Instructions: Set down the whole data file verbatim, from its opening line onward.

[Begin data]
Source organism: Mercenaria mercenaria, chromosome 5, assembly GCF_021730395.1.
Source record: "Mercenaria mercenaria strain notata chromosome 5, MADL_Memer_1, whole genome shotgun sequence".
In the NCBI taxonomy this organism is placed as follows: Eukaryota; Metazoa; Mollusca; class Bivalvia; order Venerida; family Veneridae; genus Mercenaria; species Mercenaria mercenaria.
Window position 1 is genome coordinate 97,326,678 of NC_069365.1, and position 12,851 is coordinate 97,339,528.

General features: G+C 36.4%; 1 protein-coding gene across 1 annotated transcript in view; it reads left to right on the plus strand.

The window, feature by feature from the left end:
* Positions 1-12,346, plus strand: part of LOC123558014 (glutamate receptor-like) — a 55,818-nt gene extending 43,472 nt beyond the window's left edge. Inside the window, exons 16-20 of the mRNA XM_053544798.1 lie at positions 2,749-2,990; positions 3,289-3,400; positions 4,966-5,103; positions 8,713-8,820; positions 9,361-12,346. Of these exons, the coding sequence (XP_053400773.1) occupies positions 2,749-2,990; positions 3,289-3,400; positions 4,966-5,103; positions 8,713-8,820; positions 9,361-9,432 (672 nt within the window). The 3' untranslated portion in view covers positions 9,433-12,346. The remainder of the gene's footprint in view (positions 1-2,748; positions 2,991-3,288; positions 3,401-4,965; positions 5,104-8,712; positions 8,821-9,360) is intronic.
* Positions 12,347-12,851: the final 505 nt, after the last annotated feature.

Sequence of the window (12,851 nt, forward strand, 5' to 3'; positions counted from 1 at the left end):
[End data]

Source organism: Mercenaria mercenaria, chromosome 5, assembly GCF_021730395.1.
Source record: "Mercenaria mercenaria strain notata chromosome 5, MADL_Memer_1, whole genome shotgun sequence".
In the NCBI taxonomy this organism is placed as follows: Eukaryota; Metazoa; Mollusca; class Bivalvia; order Venerida; family Veneridae; genus Mercenaria; species Mercenaria mercenaria.
Window position 1 is genome coordinate 97,326,678 of NC_069365.1, and position 12,851 is coordinate 97,339,528.

General features: G+C 36.4%; 1 protein-coding gene across 1 annotated transcript in view; it reads left to right on the plus strand.

The window, feature by feature from the left end:
* Positions 1-12,346, plus strand: part of LOC123558014 (glutamate receptor-like) — a 55,818-nt gene extending 43,472 nt beyond the window's left edge. Inside the window, exons 16-20 of the mRNA XM_053544798.1 lie at positions 2,749-2,990; positions 3,289-3,400; positions 4,966-5,103; positions 8,713-8,820; positions 9,361-12,346. Of these exons, the coding sequence (XP_053400773.1) occupies positions 2,749-2,990; positions 3,289-3,400; positions 4,966-5,103; positions 8,713-8,820; positions 9,361-9,432 (672 nt within the window). The 3' untranslated portion in view covers positions 9,433-12,346. The remainder of the gene's footprint in view (positions 1-2,748; positions 2,991-3,288; positions 3,401-4,965; positions 5,104-8,712; positions 8,821-9,360) is intronic.
* Positions 12,347-12,851: the final 505 nt, after the last annotated feature.

Sequence of the window (12,851 nt, forward strand, 5' to 3'; positions counted from 1 at the left end):